Articles / Reviews

The Sound - Thunder Up review (Melody Maker 6-12-1987)

date: Dec 6, 1987


 

THE SOUND - THUNDER UP 

They are the Josephine Bakers of rock. Never what you expect, never lumbered with one lyrical lynchpin, never presenting variables for variety's sake and appreciated more elsewhere than their native sandpit. Two years of "silence" and a credit card suddenly slips your lock, men in black thereby burgling your defenses. A tightrope, shared, between the Borland vocals and the turbulence of alligator bass flies provocatively above the prettier guitars and drums with additional keyboards and brass bringing a touch of life down the wings. 


Welcome confusion, that works on two levels. Their blank image hides frosted weariness, defiant observation disturbing any placid pique. Their sound, conventional only in set-up, belies the depth and malevolence of their pitter-patter as Borland makes you ashamed of your pessimism. "Shut Up And Shut Down" tickles and crawls through hateful emptiness every bit as biting as the more obvious two-ply ballads "Hand Of Love" and "I Give You Pain". The implied threat of mindless, mawkish muck never materializes because the wounds always want to remain open, only apparently transparent, the kick really does occur inside. It never hurts to have the Pulomonary Art Ache, to find emotions and memories stirred by a cool blue fog of guitar, and the lean but incisive melodic devastation of "You've Got A Way" achieves a landmine of a victory here.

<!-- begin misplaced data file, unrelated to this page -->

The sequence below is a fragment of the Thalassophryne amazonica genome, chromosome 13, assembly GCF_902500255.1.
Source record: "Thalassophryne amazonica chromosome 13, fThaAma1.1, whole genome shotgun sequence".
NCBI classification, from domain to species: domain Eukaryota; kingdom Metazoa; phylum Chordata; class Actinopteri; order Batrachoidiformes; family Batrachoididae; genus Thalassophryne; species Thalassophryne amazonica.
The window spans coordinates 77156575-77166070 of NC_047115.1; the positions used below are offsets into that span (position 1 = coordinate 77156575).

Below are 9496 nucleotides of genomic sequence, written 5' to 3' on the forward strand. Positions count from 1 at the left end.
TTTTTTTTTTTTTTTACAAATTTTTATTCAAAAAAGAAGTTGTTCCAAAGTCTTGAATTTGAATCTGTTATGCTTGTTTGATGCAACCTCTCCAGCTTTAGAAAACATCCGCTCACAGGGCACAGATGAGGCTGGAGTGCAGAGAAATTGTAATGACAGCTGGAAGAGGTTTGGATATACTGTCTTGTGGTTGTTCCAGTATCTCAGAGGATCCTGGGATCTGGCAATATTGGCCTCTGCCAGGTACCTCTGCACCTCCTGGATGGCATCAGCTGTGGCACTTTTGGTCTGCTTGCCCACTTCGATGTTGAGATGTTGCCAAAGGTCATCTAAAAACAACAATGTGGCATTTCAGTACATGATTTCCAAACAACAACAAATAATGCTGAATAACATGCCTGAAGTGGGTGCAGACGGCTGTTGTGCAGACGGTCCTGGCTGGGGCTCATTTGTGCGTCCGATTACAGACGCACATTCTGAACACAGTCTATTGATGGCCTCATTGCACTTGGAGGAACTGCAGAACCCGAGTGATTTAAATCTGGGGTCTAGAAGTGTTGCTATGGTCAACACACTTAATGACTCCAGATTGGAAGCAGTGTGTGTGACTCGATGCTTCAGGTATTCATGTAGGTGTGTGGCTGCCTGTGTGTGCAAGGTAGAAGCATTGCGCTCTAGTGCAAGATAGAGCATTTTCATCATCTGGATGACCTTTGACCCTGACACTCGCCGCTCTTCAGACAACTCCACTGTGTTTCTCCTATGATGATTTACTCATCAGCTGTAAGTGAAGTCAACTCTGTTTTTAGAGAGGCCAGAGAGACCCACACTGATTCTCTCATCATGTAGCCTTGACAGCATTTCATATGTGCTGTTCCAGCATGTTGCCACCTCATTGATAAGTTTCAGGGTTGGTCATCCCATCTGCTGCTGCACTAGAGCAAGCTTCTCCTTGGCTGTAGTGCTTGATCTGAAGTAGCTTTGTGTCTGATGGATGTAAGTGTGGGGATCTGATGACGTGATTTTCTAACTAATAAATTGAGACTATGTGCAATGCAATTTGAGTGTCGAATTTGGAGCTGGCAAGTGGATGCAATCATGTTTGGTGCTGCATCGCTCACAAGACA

They can be flawed, like the crump of "Kinetic" or the thwipp of "Barria Alta" but that claustrophobia also doubles as a rarified atmosphere Unlike the grand deceits of similarly inclined, fictitiously humble, rock bands (yes. I'm implying U2). where you can always foresee the peaks and step lazily over dubious depressions, untroubled by grimaces or real anguish on vinyl, The Sound, by refining their despair simply amplify their magnificence and magnify the intensity of expression. They've never been bad and they've never been better. Play it incessantly. 

MICK MERCER 



<< previous page